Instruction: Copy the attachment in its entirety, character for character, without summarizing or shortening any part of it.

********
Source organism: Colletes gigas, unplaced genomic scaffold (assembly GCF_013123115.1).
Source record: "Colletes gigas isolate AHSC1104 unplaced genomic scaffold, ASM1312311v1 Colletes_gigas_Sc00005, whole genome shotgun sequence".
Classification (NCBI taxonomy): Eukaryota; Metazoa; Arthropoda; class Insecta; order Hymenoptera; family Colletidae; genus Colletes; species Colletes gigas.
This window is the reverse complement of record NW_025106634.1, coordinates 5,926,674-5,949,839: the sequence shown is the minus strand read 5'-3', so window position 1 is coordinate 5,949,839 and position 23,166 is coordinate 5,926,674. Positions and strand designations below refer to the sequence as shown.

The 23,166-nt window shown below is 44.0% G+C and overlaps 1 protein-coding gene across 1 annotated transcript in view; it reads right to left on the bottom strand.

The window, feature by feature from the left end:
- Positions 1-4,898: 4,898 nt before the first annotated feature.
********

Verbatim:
Source organism: Colletes gigas, unplaced genomic scaffold (assembly GCF_013123115.1).
Source record: "Colletes gigas isolate AHSC1104 unplaced genomic scaffold, ASM1312311v1 Colletes_gigas_Sc00005, whole genome shotgun sequence".
Classification (NCBI taxonomy): Eukaryota; Metazoa; Arthropoda; class Insecta; order Hymenoptera; family Colletidae; genus Colletes; species Colletes gigas.
This window is the reverse complement of record NW_025106634.1, coordinates 5,926,674-5,949,839: the sequence shown is the minus strand read 5'-3', so window position 1 is coordinate 5,949,839 and position 23,166 is coordinate 5,926,674. Positions and strand designations below refer to the sequence as shown.

The 23,166-nt window shown below is 44.0% G+C and overlaps 1 protein-coding gene across 1 annotated transcript in view; it reads right to left on the bottom strand.

The window, feature by feature from the left end:
- Positions 1-4,898: 4,898 nt before the first annotated feature.